In his study about “The Character of the Settlement in Bukovina” (Das Ansiedlungswesen in der Bukowina, Innsbruck: 1902), Kaindl states that the number of the Germans living in the “estate district” (Gutsbebiet) of Luisental can be estimated at almost 600 souls but fails to indicate the time frame to which this number relates. It is significant to note that right from the beginning of the first settlement, i.e., from the initiation of the mining activity and the settling of the mining personnel, the operators of the installations very precisely distinguished and made reference to which “properties,” i.e., on what land the houses of the settlers would be built. A distinction was made between state properties, i.e., those belonging to the community, the owners of which were termed “community residents,” and those whose houses had been built on properties of the Greek Orthodox Religious Foundation, i.e., on similarly-named “estate districts”; these were the occupants of the mining settlement. The distinction, at first glance hardly noticed by many, proved later to be of considerable importance to their occupants for the “free sale” (Freikauf) of the individual parcels after the collapse of the Manz mining enterprise and the takeover of the total undertaking by the Greek Orthodox Religious Foundation.
Based to the official results of the last census in 1939 as reported by Privy Councilor Jekal, 1009 Germans lived in Luisental shortly before the  resettlement.
According to the opinions of other Bukovinians from Luisental this number is much too low. They reckon that those Germans living in Luisental shortly before the resettlement numbered between 1300 and 1500.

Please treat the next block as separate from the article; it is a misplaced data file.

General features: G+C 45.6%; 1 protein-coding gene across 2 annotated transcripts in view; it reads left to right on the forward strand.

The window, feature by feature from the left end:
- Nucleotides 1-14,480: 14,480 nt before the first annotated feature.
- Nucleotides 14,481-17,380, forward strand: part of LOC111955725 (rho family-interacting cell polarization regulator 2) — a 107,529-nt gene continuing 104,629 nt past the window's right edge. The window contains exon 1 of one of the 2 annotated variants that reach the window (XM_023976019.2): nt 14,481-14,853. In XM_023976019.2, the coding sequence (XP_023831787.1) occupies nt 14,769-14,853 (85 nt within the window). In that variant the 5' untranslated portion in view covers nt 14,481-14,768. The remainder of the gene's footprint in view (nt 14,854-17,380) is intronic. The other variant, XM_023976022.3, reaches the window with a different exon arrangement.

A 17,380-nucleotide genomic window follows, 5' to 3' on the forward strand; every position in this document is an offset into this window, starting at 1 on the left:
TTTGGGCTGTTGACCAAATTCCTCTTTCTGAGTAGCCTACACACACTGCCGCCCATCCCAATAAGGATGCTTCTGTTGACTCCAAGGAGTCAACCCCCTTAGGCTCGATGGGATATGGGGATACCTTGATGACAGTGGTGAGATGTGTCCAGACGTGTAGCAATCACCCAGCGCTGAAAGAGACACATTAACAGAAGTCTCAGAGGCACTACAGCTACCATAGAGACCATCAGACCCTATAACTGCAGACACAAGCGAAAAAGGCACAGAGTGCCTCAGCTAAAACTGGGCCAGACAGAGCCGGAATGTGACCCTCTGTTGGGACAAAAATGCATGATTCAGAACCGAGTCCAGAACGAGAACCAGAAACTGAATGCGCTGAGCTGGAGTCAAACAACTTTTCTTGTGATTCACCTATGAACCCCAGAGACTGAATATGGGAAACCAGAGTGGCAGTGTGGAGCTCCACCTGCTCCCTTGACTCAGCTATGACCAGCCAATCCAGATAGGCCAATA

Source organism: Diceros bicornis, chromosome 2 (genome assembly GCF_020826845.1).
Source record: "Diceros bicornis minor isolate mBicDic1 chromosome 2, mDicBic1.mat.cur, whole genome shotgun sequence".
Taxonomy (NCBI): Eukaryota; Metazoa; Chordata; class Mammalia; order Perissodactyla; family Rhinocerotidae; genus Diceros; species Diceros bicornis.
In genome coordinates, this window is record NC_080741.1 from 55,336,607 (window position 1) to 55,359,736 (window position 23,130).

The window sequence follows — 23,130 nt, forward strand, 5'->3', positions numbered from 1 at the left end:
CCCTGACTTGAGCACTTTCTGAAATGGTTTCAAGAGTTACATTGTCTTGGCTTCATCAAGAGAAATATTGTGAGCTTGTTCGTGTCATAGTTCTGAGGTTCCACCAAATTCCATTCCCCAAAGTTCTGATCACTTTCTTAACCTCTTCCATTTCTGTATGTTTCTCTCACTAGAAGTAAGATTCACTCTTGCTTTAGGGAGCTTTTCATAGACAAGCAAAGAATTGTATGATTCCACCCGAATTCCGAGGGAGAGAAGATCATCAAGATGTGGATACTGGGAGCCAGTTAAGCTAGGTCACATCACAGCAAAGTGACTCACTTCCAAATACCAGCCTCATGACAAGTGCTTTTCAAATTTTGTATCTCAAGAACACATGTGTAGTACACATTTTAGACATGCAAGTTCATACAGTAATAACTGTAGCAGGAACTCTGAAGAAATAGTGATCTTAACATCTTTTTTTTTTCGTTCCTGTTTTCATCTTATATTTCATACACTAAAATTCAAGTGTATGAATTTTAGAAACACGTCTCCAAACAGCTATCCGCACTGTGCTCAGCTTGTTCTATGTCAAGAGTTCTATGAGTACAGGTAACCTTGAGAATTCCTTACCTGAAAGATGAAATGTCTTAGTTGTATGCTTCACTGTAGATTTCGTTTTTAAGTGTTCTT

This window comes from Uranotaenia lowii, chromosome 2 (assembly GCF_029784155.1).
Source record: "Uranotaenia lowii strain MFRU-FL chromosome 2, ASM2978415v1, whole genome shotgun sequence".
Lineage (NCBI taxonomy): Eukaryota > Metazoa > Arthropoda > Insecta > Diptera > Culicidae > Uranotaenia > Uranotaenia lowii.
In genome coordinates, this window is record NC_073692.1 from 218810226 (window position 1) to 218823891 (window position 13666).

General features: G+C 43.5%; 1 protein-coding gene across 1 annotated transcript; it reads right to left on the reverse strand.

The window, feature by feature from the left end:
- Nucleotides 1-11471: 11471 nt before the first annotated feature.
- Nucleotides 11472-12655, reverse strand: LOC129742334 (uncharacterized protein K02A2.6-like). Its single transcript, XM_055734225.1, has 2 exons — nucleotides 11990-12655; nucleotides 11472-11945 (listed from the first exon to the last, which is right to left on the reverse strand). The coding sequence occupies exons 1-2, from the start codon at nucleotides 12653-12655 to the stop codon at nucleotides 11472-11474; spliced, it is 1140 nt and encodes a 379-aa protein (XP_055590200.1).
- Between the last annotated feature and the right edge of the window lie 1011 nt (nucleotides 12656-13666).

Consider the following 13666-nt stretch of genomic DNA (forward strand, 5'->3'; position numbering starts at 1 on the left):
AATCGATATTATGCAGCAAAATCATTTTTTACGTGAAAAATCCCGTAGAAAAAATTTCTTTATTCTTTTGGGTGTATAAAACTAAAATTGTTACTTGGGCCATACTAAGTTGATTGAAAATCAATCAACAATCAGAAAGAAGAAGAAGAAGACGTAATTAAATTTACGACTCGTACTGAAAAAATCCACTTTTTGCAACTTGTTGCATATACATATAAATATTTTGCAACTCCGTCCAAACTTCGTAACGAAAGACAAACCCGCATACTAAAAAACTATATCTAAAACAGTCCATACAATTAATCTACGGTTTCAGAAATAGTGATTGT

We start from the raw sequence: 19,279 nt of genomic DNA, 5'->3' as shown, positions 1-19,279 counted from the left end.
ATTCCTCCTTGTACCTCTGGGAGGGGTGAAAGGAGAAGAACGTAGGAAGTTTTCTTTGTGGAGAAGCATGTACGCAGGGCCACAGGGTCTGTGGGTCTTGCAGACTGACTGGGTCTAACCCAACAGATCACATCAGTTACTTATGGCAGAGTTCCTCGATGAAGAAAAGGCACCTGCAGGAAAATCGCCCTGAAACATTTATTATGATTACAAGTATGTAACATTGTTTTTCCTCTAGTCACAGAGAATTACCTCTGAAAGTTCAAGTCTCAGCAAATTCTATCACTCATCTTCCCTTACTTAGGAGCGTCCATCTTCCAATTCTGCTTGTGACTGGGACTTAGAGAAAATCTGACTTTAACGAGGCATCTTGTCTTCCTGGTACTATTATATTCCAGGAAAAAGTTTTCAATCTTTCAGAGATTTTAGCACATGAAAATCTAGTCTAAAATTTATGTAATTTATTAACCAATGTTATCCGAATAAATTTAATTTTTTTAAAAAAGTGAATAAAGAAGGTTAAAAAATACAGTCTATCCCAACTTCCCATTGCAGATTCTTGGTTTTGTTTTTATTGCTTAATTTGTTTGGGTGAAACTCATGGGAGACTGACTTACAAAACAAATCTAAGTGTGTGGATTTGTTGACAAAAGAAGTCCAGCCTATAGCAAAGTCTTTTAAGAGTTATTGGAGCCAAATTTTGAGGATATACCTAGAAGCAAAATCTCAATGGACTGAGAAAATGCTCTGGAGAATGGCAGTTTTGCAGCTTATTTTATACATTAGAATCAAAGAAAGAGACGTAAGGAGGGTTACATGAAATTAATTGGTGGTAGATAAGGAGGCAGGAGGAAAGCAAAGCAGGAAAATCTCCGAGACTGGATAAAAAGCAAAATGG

In the recent (1985) publication, “The Multinational Austrian School System in Bukovina” (Das multinationale österreichische Schulwesen in der Bukowina, vol. I), Rudolf Wagner notes that as early as 1805 a two-class elementary school with German as the language of instruction was opened and in 1904 was under the direction of Headmaster Ludwig Assman. According to the same sources, after the annexation of Bukovina by Romania, i.e., at the end of the Austrian era (1918), Luisental had a three-class German elementary school with the following personnel: Headmaster Emil Roland Schweitzer, and the teachers Georg Pfeifer, Marie Pechmann, Genedral Gottlieb, Johann Damm and Katharina Gebert. Privy Councilor Jekal notes in his memoirs that he also attended the Luisental German elementary school before the beginning of the First World War at which time Director Rudolf Stoss as well as the teacher Georg Pfeifer were on the staff. After the First World War during the years 1922/23 the German elementary school was Romanized and Luisental had no German-language school for its German children.
Despite much discrimination regarding the targeted “Romanization” of the minorities by the central Romanian State Administration after the First World War, no dissension or tension existed in Luisental between the Romanians and their German neighbors. They had mutual respect for one another; moreover, the amiable fellowship and toleration from before the First World War contributed considerably to the good and reasonable relations between the two partners. As an example of the above, one can point to the demeanor of the Romanians at the departure of the Germans on the occasion of the resettlement (1940)—see article by Dr. Pfeifer.